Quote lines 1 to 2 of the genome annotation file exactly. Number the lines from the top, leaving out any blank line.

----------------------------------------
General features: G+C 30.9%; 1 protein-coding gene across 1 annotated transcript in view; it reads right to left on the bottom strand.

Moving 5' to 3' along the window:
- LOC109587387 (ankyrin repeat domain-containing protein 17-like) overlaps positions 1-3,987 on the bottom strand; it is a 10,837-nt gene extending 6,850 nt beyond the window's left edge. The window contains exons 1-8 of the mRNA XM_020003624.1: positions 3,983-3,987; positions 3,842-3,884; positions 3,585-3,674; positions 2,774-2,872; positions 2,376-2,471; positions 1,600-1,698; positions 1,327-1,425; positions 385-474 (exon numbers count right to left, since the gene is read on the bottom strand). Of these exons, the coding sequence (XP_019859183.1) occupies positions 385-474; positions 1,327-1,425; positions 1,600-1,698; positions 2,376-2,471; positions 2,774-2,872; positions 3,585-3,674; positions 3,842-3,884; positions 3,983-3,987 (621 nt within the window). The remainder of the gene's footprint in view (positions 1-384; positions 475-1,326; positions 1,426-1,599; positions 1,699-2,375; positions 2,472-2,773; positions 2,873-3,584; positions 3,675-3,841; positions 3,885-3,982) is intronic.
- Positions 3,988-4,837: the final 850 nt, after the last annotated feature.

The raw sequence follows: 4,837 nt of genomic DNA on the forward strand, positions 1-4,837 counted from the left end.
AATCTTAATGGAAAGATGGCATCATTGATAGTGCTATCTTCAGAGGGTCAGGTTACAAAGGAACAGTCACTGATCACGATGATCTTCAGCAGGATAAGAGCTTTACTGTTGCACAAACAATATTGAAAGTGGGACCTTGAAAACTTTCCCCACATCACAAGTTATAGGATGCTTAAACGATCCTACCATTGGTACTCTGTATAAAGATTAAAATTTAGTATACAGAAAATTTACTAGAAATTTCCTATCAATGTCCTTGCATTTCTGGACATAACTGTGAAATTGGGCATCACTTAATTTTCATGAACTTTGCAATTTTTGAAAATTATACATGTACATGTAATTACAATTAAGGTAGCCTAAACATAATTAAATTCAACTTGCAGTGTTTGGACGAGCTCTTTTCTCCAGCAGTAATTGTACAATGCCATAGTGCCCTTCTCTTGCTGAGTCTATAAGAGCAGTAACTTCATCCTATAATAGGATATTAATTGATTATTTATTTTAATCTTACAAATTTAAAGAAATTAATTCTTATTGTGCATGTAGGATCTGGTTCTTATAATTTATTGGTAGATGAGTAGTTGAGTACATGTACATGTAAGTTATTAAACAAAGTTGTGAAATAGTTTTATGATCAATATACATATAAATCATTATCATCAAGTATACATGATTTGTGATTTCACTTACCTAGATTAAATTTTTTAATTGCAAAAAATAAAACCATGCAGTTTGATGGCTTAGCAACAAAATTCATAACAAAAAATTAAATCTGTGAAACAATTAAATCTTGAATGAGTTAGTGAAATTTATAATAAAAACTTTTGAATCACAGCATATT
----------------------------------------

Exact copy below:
General features: G+C 30.9%; 1 protein-coding gene across 1 annotated transcript in view; it reads right to left on the bottom strand.

Moving 5' to 3' along the window: